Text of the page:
Indian scientists have developed herbal medicine to treat dengue
In a breakthrough move that can help in the fight against dengue, a herbal medicine against it is claimed to have been developed by scientists in India
New Delhi: In a breakthrough move that can help in the fight against dengue, a herbal medicine against it is claimed to have been developed by scientists in India, which accounts for 50 per cent of the global population estimated to be at risk from the disease.
Experts are now gearing up for the next step, which is to hold clinical trials and toxicity studies before seeking permission from the Ministry of Ayush and the Drug Controller of India (DCI) for commercial production.
The project was undertaken jointly by the Department of Biotechnology (DBT), under the Ministry of Science and Technology, the International Centre for Genetic Engineering and Biotechnology and Ranbaxy Research Laboratory (now owned by Sun Pharma), and employed Ayurveda in devising the drug.
"Using the knowledge of traditional Indian medicine – Ayurveda – we developed a systematic bioassay-guided screening approach to explore the indigenous herbal bio-resource to identify plants with pan-DENV (dengue virus) inhibitory activity.
"Results showed that the alcoholic extract of Cissampelos pariera Linn (Cipa extract) was a potent inhibitor of all four DENVs in cell-based assays, assessed in terms of viral NS1 antigen secretion using ELISA, as well as viral replication, based on plaque assays. Virus yield reduction assays showed that Cipa extract could decrease viral titers by an order of magnitude. The extract conferred statistically significant protection against DENV infection," said Navin Khanna, senior scientist at ICGEB and the group leader of the project.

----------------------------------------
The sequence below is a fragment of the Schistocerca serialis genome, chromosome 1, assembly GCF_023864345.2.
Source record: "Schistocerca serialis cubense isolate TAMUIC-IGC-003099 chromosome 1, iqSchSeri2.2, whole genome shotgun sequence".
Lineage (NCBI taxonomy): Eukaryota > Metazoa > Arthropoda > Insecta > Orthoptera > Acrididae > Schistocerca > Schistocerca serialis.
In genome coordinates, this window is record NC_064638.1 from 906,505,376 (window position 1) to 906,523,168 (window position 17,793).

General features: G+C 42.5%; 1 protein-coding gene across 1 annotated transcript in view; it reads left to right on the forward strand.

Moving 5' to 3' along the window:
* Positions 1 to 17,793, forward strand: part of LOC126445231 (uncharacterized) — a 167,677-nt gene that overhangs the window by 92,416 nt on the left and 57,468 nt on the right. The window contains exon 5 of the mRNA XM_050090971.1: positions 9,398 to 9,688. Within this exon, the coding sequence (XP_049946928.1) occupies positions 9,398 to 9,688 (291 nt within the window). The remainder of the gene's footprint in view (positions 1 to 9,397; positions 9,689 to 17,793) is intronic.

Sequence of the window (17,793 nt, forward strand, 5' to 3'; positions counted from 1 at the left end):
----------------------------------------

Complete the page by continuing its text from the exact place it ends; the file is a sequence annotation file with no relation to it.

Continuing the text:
He added that preliminary evaluation of the clinical relevance of Cipa extract showed it had no adverse impact on platelet count and RBC viability. It also showed no evidence of toxicity in Wistar rats, when administered doses as high as 2g/Kg body weight for up to a week.
"We have tested it on rats and have got positive results, but now it needs to be tested on bigger animals," Khanna said.
Mohammad Aslam, senior advisor to DBT, which funded the project, said since the drug has been made from plant extracts and not chemicals, it has sought permission from both the Ministry of Ayush and also the Drug Controller of India.
"The drug has proved to be resistant to four types of dengue virus.
"Sun Pharma has been tasked with launching the drug commercially after conducting the trials," Aslam said, adding that the company has patents in 17 countries where cases of dengue are high.
Dengue, a mosquito-borne viral disease, poses a significant global public health risk. In tropical countries such as India, where periodic dengue outbreaks can be correlated to the high prevalence of the mosquito vector circulation of all four dengue viruses (DENVs) and the high population density, a drug for dengue is being increasingly recognised as an unmet public health need.
India represents 50 per cent of the global population estimated to be at risk of dengue. Severe dengue, which is potentially fatal, correlates with very high virus load, reduction in platelet counts and haemorrhage.
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